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I know that there are many example of correlated normal random variables which are not jointly (multivariate) normal. However, are there conditions which state when correlated normal random variables are jointly normal?

Say I observe n univariate random variables $X_1, \dots, X_n$ that are each $N(\mu, \sigma^2)$ with common correlation $\rho$. Is it possible that these are jointly normal? If so, what are the conditions and how would I know if they are jointly normal.

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marked as duplicate by kjetil b halvorsen, Peter Flom Apr 29 at 10:49

This question has been asked before and already has an answer. If those answers do not fully address your question, please ask a new question.

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Say I observe n univariate random variables $X_1, \dots, X_n$ that are each $N(\mu, \sigma^2)$ with common correlation $\rho$. Is it possible that these are jointly normal? If so, what are the conditions and how would I know if they are jointly normal.

There are no conditions based only on the marginal pdfs that can ensure joint normality. Let $\phi(\cdot)$ denote the standard normal density. Then, if $X$ and $Y$ have joint pdf $$f_{X,Y}(x,y) = \begin{cases} 2\phi(x)\phi(y), & x \geq 0, y \geq 0,\\ 2\phi(x)\phi(y), & x < 0, y < 0,\\ 0, &\text{otherwise},\end{cases}$$ then $X$ and $Y$ are (positively) correlated standard normal random variables (work out the marginal densities to verify this if it is not immediately obvious) that do not have a bivariate joint normal density. So, given only that $X$ and $Y$ are correlated standard normal random variables, how can we tell whether $X$ and $Y$ have the joint pdf shown above or the bivariate joint normal density with the same correlation coefficient ?

In the opposite direction, if $X$ and $Y$ are independent random variables (note the utter lack of mention of normality of $X$ and $Y$) and $X+Y$ is normal, then $X$ and $Y$ are normal random variables (Feller, Chapter XV.8, Theorem 1).

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It certainly is possible.

From a theoretical perspective, there are many different ways to "characterize" the Multivariate Normal distribution, see for example Hamedani, G. G. (1992). Bivariate and multivariate normal characterizations: a brief survey. Communications in Statistics-Theory and Methods, 21(9), 2665-2688.

From a practical perspective see for example Henze, N. (2002). Invariant tests for multivariate normality: a critical review. Statistical papers, 43(4), 467-506.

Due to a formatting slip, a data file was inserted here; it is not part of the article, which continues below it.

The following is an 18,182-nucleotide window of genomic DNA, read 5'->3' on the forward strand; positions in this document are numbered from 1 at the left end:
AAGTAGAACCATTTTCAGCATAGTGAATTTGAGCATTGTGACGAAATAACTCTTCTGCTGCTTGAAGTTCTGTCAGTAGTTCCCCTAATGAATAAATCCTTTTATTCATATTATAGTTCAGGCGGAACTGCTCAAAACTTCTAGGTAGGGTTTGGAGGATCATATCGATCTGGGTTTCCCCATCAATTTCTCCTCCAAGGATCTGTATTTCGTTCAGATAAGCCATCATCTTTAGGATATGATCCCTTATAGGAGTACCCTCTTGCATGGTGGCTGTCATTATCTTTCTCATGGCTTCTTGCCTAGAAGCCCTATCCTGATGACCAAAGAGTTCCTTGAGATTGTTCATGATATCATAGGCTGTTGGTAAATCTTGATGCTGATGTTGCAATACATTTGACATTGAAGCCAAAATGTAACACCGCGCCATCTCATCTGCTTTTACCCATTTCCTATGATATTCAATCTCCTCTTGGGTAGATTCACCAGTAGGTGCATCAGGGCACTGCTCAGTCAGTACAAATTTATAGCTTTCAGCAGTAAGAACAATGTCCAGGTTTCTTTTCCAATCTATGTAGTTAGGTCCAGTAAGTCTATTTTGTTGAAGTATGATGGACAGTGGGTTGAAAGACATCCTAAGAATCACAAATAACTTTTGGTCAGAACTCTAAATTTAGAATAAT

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    $\begingroup$ Thank you for those references. I am looking in Section 4 for sufficient conditions which only rely on the marginals. If you know of any useful theorems, I would appreciate the suggestion. $\endgroup$ – EliK Oct 17 '18 at 19:25
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    $\begingroup$ @EliK Since both an MVN joint distribution and a non-MVN distribution can readily be constructed to have identical margins (e.g. via the use of a non-Gaussian copula and transforming each margin to normality), there can be no sufficient conditions which rely only on the margins. $\endgroup$ – Glen_b Oct 18 '18 at 0:49
  • $\begingroup$ I got that impression from reading through the paper. Thank you for pointing that out explicitly. $\endgroup$ – EliK Oct 18 '18 at 19:37
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This is an interesting question. I will look at it from another viewpoint: When should you expect that a joint distribution with normal marginals, not is multinormal?

Certain phenomena occurring in data cannot be described by a multinormal distribution, and some examples (even a list) of such phenomena is interesting. Two examples, as a start: If the random vector $(Y,X^T)^T$ is multinormal (take here $Y$ as scalar), then the conditional expectation of $Y$ given $X$ takes the form of a linear function in the $X$: $$\DeclareMathOperator{\E}{\mathbb{E}} \E [Y \mid X=x]= \beta_0 + \beta^T x $$ for some parameters $\beta_0, \beta$ (which can be calculated form the expectation and covariance matrix of $(Y,X^T)^T$). So, if data indicates that regressing $Y$ on $X$ is nonlinear, or needs interaction terms, then the joint distribution cannot be multinormal. For an example see Conditional expectation of two identical marginal normal random variables.

Another example is Can I analyze or model a conditional correlation? which is about studying the correlation between two variables conditional on a third, how the correlation changes with values of the third. If the three variables are multinormal, one can show easily that the conditional correlation is a constant, so this phenomenon cannot occur.

But there must be many other interesting such examples ...

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